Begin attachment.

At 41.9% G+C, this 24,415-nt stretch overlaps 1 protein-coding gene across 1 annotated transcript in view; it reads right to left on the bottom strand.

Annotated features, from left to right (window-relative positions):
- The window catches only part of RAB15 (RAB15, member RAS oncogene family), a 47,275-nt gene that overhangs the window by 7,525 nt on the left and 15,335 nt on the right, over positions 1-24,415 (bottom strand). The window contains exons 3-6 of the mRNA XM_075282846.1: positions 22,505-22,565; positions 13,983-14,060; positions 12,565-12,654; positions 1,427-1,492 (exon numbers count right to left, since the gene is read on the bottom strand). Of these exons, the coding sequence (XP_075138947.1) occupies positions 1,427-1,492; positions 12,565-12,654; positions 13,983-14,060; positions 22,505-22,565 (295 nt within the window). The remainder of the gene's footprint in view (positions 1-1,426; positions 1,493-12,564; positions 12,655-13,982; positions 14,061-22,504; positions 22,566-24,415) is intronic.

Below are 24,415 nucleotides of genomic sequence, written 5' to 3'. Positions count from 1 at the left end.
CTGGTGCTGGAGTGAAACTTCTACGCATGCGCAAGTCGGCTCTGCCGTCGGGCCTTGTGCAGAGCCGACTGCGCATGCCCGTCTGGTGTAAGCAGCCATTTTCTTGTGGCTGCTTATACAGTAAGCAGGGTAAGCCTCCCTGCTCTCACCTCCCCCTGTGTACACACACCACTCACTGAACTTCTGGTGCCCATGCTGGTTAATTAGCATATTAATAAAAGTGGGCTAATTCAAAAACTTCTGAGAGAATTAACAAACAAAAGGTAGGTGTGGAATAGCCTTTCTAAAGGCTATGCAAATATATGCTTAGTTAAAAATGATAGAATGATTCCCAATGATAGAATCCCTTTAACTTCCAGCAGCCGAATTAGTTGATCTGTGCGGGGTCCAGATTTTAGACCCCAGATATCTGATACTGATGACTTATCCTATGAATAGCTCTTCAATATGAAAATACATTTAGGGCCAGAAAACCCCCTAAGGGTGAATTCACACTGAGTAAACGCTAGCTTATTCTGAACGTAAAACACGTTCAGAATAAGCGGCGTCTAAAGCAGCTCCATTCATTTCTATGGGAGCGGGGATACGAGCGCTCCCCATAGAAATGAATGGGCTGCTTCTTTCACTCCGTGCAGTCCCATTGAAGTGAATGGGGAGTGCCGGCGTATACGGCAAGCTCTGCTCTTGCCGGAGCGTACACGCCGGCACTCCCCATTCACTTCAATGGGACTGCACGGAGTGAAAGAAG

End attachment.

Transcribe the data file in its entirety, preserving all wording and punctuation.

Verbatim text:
At 41.9% G+C, this 24,415-nt stretch overlaps 1 protein-coding gene across 1 annotated transcript in view; it reads right to left on the bottom strand.

Annotated features, from left to right (window-relative positions):
- The window catches only part of RAB15 (RAB15, member RAS oncogene family), a 47,275-nt gene that overhangs the window by 7,525 nt on the left and 15,335 nt on the right, over positions 1-24,415 (bottom strand). The window contains exons 3-6 of the mRNA XM_075282846.1: positions 22,505-22,565; positions 13,983-14,060; positions 12,565-12,654; positions 1,427-1,492 (exon numbers count right to left, since the gene is read on the bottom strand). Of these exons, the coding sequence (XP_075138947.1) occupies positions 1,427-1,492; positions 12,565-12,654; positions 13,983-14,060; positions 22,505-22,565 (295 nt within the window). The remainder of the gene's footprint in view (positions 1-1,426; positions 1,493-12,564; positions 12,655-13,982; positions 14,061-22,504; positions 22,566-24,415) is intronic.

Below are 24,415 nucleotides of genomic sequence, written 5' to 3'. Positions count from 1 at the left end.
CTGGTGCTGGAGTGAAACTTCTACGCATGCGCAAGTCGGCTCTGCCGTCGGGCCTTGTGCAGAGCCGACTGCGCATGCCCGTCTGGTGTAAGCAGCCATTTTCTTGTGGCTGCTTATACAGTAAGCAGGGTAAGCCTCCCTGCTCTCACCTCCCCCTGTGTACACACACCACTCACTGAACTTCTGGTGCCCATGCTGGTTAATTAGCATATTAATAAAAGTGGGCTAATTCAAAAACTTCTGAGAGAATTAACAAACAAAAGGTAGGTGTGGAATAGCCTTTCTAAAGGCTATGCAAATATATGCTTAGTTAAAAATGATAGAATGATTCCCAATGATAGAATCCCTTTAACTTCCAGCAGCCGAATTAGTTGATCTGTGCGGGGTCCAGATTTTAGACCCCAGATATCTGATACTGATGACTTATCCTATGAATAGCTCTTCAATATGAAAATACATTTAGGGCCAGAAAACCCCCTAAGGGTGAATTCACACTGAGTAAACGCTAGCTTATTCTGAACGTAAAACACGTTCAGAATAAGCGGCGTCTAAAGCAGCTCCATTCATTTCTATGGGAGCGGGGATACGAGCGCTCCCCATAGAAATGAATGGGCTGCTTCTTTCACTCCGTGCAGTCCCATTGAAGTGAATGGGGAGTGCCGGCGTATACGGCAAGCTCTGCTCTTGCCGGAGCGTACACGCCGGCACTCCCCATTCACTTCAATGGGACTGCACGGAGTGAAAGAAG